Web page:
This report summarises data on the prescription and distribution of hepatitis C treatments and provides insight into the initial phase of the roll-out of DAA therapy in Australia.
This report presents the findings from the Queensland component of a National Health and Medical Research Council funded study of New South Wales and Queensland prisoners’ sexual health and behaviours. Comparisons of the Queensland and New South Wales components of this survey can be found in Appendix 1.
This is the NSW part of an NHMRC-funded study of NSW and Queensland prisoners. Its aim was to study the sexual behaviour, health and attitudes of prisoners as a vulnerable population often omitted from community surveys even when outside prison, and to examine sexual issues in prison such as health service use, condom use, sex between inmates and sexual coercion.
The Western Australian Government is currently reviewing its legislative approach to prostitution. In parallel with this process, the Law and Sexworker Health (LASH) team independently compiled extensive collateral data on the prostitution laws in WA, and prosecutions (2000–2005) resulting from those laws; the structure and function of the sex industry in Perth; the demographics, behaviour, health, and welfare of a representative sample of brothel-based sex workers in Perth; and the operation of health promotion and clinical services in WA.
The Law and Sexworker Health (LASH) team are leading international authorities on the public health and legal aspects of sex work – combining over 100 years of multidisciplinary research experience into sex work in NSW, interstate, and internationally.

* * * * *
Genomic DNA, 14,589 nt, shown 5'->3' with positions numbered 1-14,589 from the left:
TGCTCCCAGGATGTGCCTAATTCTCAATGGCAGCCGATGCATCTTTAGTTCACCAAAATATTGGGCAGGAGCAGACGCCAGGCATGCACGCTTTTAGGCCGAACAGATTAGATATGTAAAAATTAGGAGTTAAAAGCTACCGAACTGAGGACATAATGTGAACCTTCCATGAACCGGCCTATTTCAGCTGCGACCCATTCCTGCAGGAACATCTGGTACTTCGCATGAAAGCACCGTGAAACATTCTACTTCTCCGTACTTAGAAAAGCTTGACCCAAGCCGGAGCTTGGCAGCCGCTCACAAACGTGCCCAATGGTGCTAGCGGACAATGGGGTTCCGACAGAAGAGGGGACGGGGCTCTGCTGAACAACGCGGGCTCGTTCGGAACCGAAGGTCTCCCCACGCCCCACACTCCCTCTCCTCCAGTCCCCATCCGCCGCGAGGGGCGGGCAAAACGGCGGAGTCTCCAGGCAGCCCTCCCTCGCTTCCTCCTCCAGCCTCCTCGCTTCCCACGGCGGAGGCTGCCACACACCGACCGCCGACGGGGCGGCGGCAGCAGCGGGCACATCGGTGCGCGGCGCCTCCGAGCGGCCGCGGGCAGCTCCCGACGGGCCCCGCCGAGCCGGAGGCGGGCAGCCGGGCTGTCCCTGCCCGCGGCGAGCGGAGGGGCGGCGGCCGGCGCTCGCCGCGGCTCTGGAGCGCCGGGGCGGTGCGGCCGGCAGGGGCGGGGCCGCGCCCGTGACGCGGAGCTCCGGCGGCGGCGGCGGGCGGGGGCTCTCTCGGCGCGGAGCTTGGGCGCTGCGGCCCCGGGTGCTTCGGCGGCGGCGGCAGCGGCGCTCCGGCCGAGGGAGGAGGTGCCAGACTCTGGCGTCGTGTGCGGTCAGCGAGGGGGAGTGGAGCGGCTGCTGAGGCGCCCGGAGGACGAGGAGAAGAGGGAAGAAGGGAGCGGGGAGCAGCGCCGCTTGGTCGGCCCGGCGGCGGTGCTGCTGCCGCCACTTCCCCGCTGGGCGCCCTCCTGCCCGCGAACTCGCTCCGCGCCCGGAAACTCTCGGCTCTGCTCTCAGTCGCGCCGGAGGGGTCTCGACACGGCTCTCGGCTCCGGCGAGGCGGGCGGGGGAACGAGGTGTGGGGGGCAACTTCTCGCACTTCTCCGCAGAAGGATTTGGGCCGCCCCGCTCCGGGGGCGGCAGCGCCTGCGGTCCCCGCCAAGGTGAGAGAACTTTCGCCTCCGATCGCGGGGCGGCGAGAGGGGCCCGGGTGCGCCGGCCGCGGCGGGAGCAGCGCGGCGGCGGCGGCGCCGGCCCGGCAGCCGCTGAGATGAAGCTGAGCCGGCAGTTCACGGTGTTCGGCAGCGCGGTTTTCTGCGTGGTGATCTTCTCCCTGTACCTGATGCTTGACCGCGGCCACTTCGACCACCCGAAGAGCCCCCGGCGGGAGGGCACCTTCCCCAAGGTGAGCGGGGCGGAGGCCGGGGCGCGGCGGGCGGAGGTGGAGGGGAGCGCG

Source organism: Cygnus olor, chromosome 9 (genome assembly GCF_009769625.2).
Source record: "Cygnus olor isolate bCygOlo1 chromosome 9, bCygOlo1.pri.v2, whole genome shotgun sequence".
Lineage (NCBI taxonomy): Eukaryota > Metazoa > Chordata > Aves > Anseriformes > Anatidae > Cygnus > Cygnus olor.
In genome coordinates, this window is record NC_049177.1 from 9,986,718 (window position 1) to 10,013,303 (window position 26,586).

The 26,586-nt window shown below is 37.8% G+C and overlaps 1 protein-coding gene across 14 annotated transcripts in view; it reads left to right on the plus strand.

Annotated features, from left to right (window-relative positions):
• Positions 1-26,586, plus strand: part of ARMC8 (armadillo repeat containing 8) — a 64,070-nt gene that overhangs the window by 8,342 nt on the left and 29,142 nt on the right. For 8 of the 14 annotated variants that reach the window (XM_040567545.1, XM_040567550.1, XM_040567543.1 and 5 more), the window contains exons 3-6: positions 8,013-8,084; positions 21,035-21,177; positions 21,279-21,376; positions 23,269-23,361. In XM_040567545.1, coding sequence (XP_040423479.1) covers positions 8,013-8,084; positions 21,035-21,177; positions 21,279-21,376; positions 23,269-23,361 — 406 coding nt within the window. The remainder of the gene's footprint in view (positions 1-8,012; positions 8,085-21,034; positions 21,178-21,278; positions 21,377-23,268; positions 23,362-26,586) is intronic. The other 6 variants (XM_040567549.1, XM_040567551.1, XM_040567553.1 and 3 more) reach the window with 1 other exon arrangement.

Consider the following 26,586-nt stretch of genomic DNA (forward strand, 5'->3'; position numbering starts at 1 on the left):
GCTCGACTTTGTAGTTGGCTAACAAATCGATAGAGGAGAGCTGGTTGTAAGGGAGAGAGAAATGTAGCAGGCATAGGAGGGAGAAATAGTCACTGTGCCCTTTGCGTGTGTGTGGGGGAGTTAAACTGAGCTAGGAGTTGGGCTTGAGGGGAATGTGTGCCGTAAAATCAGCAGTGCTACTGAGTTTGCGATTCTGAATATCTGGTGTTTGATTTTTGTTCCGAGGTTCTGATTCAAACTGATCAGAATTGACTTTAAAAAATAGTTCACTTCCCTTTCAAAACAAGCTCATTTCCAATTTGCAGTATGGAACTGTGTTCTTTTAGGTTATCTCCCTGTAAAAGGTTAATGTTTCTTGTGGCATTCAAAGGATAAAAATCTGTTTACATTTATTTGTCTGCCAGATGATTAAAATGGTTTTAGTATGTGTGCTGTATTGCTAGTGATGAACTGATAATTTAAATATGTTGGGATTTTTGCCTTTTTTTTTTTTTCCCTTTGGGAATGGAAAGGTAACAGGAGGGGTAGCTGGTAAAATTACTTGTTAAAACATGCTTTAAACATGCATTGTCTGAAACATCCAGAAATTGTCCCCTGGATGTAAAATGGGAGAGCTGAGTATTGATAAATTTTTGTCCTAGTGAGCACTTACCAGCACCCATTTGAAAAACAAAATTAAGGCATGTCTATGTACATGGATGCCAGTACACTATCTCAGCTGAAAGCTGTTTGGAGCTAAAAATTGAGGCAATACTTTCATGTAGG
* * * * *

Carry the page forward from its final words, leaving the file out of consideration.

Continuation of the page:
In September 2008, the Blood Borne Virus and STIs Subcommittee (BBVSS) of the Australian Population Health Development Principal Committee committed to the development of a National Syphilis Action Plan (NSAP) as a priority area for action. Phase A of the plan involved determining the variables and targets to underpin the shared goal of reducing the incidence of syphilis among gay men.
Chlamydia is the most commonly notifiable sexually transmissible infection (STI) in Australia. The NSW Government convened a working group in 2010 tasked with developing an action plan focused on strategies for the control of chlamydial infection in people aged less than 30 years (hereafter referred to as young people).
This rapid review was commissioned by the Centre for Population Health, New South Wales (NSW) Ministry of Health and the Sax Institute to inform the development of the NSW Sexually Transmissible Infections Strategy 2016 – 2020. The focus of this review is on the effectiveness of interventions aiming to reduce the transmission of Sexually Transmissible Infections (STIs) in different settings.
The Genital Warts Surveillance Network is a sentinel surveillance system to monitor trends in the diagnosis of genital warts in Australia. The network comprises 54 sexual health clinics in all states and territories of the country. The aim of the network is to determine the population effects of the national human papillomavirus (HPV) vaccination program by monitoring the proportion of patients diagnosed with genital warts, from various populations.
The Sydney MSIC commenced operation at 66 Darlinghurst Road in Kings Cross in May 2001 for a trial period of 18 months. The initial, or phase one, evaluation covered the period May 2001 to October 2002. Following consideration of the evaluation results, the trial was extended to October 2007 and the NSW Department of Health commissioned the National Centre in HIV Epidemiology and Clinical Research (NCHECR) and the NSW Bureau of Crime Statistics and Research (BOCSAR) to undertake a second evaluation covering the period November 2002 to April 2007.